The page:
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John Philip Sousa

John Philip Sousa
Harry Franklin Waltman, 1871 - 1951
John Philip Sousa, 6 Nov 1854 - 6 Mar 1932
Oil on canvas
Stretcher: 68.9 x 56.5 x 2.5cm (27 1/8 x 22 1/4 x 1")
Frame: 80 x 67.3 x 5.7cm (31 1/2 x 26 1/2 x 2 1/4")
Personal Attribute\Facial Hair\Mustache
Costume\Dress Accessory\Eyeglasses\Pince-nez
Personal Attribute\Facial Hair\Beard
John Philip Sousa: Male
John Philip Sousa: Performing Arts\Performer\Musician\Composer
John Philip Sousa: Performing Arts\Performer\Musician\Violinist
John Philip Sousa: Performing Arts\Performer\Musician\Conductor
John Philip Sousa: Performing Arts\Performer\Musician\Bandmaster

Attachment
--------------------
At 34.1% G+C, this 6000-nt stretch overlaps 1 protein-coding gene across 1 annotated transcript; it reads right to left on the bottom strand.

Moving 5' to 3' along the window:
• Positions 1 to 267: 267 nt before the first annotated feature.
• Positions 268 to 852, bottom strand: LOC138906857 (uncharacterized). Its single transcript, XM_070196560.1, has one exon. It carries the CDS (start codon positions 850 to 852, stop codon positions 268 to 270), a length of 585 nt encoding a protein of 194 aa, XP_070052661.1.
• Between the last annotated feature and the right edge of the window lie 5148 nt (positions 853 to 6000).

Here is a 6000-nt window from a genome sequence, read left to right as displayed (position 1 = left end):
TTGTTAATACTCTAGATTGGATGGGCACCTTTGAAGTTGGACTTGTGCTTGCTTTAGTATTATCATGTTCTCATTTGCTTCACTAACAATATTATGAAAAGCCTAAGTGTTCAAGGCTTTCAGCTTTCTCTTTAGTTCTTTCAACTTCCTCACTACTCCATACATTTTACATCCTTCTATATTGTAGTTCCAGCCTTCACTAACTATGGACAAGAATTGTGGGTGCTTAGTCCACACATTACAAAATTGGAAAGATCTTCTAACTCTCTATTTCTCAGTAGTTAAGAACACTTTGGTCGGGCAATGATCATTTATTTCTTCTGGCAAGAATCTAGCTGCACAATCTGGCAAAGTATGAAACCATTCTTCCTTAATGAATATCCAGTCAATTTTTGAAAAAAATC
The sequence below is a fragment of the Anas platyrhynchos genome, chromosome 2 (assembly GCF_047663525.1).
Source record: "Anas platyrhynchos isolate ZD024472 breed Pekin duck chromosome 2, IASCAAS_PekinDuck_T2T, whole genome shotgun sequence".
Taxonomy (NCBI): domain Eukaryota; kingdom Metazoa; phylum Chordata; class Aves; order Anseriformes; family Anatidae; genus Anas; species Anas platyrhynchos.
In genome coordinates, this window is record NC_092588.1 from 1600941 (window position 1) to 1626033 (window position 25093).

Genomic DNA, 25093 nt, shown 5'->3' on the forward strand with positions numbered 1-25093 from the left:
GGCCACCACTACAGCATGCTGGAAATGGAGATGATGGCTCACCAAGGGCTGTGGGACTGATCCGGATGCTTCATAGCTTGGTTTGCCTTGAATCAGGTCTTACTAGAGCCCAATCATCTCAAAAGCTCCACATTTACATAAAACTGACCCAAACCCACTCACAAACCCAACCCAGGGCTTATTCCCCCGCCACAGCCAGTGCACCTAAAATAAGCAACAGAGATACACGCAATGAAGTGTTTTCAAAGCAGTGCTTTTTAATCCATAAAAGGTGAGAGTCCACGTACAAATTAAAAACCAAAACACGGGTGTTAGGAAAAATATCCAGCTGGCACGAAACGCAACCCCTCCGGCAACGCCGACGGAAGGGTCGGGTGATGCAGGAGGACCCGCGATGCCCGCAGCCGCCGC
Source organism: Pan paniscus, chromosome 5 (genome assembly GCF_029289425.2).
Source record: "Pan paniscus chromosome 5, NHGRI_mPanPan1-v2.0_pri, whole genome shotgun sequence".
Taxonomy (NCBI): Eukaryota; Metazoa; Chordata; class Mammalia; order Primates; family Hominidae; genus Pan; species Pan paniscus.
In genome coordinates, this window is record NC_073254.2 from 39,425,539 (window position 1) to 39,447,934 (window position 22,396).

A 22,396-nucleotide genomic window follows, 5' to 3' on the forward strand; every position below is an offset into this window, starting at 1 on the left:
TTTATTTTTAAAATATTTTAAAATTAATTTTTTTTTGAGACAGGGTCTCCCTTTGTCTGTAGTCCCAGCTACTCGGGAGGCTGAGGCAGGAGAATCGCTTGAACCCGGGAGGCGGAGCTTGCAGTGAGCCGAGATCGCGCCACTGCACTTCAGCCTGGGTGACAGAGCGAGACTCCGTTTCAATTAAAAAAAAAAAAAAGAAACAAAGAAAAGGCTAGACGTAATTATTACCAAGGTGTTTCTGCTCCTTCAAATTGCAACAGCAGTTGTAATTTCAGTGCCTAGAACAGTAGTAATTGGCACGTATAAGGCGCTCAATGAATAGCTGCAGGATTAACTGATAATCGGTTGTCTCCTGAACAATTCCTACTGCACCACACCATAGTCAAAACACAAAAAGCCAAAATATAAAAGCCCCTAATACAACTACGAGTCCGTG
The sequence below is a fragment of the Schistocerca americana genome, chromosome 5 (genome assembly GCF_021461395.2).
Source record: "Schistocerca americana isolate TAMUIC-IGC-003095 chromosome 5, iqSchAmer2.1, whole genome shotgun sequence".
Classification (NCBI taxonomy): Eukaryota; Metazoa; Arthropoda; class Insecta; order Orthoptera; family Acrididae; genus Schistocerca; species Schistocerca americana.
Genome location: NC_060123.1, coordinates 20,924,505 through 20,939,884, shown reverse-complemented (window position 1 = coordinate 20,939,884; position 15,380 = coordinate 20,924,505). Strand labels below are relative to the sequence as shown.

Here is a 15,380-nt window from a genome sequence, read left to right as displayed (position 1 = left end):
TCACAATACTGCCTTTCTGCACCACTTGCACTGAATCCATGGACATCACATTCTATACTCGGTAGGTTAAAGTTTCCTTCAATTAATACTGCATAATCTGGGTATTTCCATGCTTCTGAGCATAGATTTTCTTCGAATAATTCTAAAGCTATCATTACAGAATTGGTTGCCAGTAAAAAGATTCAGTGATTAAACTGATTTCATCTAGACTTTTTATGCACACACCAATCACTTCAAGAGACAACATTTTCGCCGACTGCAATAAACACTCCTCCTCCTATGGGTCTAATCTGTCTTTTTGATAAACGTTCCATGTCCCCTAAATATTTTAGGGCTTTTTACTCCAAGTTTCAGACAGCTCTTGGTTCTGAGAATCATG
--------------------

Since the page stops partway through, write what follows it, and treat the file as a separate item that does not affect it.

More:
Credit Line
National Portrait Gallery, Smithsonian Institution; gift of the Sousa Corporation; frame conserved with funds from the Smithsonian Women's Committee
Restrictions & Rights
Object number
Exhibition Label
Born Washington, D.C.
Known as the “March King,” John Philip Sousa created the brass band music that set the tempo for America’s red-blooded parade into the twentieth century. As director of the Marine Band from 1880 to 1892, and then of the Sousa Band from 1892 to the end of his life, Sousa sought to compose and perform music that would capture a “true American national air” to express “genuine American feeling,” as he did in such marches as “Semper Fidelis” (1888), “The Washington Post March” (1889), and “Stars and Stripes Forever” (1897), and in the popular operetta El Capitan (1895). A brilliant showman, Sousa used his influence to help organize the American Society of Composers and Publishers (ASCAP) in 1914 to protect against copyright infringement. He also invented the sousaphone, a bass tuba with an upright bell.
The Sousa Corporation [descendants of sitter]; gift 1969 to NPG.
Data Source
National Portrait Gallery